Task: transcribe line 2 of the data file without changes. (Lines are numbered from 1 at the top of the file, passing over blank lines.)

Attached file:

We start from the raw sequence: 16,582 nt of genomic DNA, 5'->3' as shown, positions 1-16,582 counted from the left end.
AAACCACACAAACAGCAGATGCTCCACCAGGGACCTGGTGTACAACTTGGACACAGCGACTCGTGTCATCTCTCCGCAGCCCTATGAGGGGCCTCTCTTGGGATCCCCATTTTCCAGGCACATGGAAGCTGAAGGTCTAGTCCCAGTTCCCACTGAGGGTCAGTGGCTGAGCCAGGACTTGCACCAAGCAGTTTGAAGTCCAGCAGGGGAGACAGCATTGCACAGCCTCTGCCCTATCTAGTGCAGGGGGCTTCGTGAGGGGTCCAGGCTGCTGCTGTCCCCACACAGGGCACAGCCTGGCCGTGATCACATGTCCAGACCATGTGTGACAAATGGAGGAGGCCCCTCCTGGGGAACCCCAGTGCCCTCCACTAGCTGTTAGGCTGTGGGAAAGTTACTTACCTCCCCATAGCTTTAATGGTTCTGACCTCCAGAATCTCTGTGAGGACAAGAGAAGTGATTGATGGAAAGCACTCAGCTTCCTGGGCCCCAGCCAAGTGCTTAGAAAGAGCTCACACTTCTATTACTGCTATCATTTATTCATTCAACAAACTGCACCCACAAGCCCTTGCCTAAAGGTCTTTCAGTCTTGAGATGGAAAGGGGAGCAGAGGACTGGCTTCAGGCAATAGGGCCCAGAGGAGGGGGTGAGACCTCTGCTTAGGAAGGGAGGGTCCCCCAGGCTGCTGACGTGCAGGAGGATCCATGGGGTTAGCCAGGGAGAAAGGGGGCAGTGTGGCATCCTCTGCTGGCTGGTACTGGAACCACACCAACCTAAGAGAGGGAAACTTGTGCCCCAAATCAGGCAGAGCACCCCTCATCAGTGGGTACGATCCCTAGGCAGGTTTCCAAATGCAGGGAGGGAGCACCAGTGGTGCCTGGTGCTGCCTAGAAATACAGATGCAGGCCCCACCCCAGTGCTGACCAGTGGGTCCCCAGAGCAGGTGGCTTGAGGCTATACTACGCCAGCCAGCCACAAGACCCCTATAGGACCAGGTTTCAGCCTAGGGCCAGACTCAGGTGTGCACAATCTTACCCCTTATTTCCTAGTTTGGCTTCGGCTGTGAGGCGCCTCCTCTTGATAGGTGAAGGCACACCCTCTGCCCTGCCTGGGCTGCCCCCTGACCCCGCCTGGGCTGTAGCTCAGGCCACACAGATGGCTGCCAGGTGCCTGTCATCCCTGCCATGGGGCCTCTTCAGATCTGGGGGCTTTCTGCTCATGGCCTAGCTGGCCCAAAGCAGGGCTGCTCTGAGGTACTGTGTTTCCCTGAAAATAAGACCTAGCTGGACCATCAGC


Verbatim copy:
AAACCACACAAACAGCAGATGCTCCACCAGGGACCTGGTGTACAACTTGGACACAGCGACTCGTGTCATCTCTCCGCAGCCCTATGAGGGGCCTCTCTTGGGATCCCCATTTTCCAGGCACATGGAAGCTGAAGGTCTAGTCCCAGTTCCCACTGAGGGTCAGTGGCTGAGCCAGGACTTGCACCAAGCAGTTTGAAGTCCAGCAGGGGAGACAGCATTGCACAGCCTCTGCCCTATCTAGTGCAGGGGGCTTCGTGAGGGGTCCAGGCTGCTGCTGTCCCCACACAGGGCACAGCCTGGCCGTGATCACATGTCCAGACCATGTGTGACAAATGGAGGAGGCCCCTCCTGGGGAACCCCAGTGCCCTCCACTAGCTGTTAGGCTGTGGGAAAGTTACTTACCTCCCCATAGCTTTAATGGTTCTGACCTCCAGAATCTCTGTGAGGACAAGAGAAGTGATTGATGGAAAGCACTCAGCTTCCTGGGCCCCAGCCAAGTGCTTAGAAAGAGCTCACACTTCTATTACTGCTATCATTTATTCATTCAACAAACTGCACCCACAAGCCCTTGCCTAAAGGTCTTTCAGTCTTGAGATGGAAAGGGGAGCAGAGGACTGGCTTCAGGCAATAGGGCCCAGAGGAGGGGGTGAGACCTCTGCTTAGGAAGGGAGGGTCCCCCAGGCTGCTGACGTGCAGGAGGATCCATGGGGTTAGCCAGGGAGAAAGGGGGCAGTGTGGCATCCTCTGCTGGCTGGTACTGGAACCACACCAACCTAAGAGAGGGAAACTTGTGCCCCAAATCAGGCAGAGCACCCCTCATCAGTGGGTACGATCCCTAGGCAGGTTTCCAAATGCAGGGAGGGAGCACCAGTGGTGCCTGGTGCTGCCTAGAAATACAGATGCAGGCCCCACCCCAGTGCTGACCAGTGGGTCCCCAGAGCAGGTGGCTTGAGGCTATACTACGCCAGCCAGCCACAAGACCCCTATAGGACCAGGTTTCAGCCTAGGGCCAGACTCAGGTGTGCACAATCTTACCCCTTATTTCCTAGTTTGGCTTCGGCTGTGAGGCGCCTCCTCTTGATAGGTGAAGGCACACCCTCTGCCCTGCCTGGGCTGCCCCCTGACCCCGCCTGGGCTGTAGCTCAGGCCACACAGATGGCTGCCAGGTGCCTGTCATCCCTGCCATGGGGCCTCTTCAGATCTGGGGGCTTTCTGCTCATGGCCTAGCTGGCCCAAAGCAGGGCTGCTCTGAGGTACTGTGTTTCCCTGAAAATAAGACCTAGCTGGACCATCAGC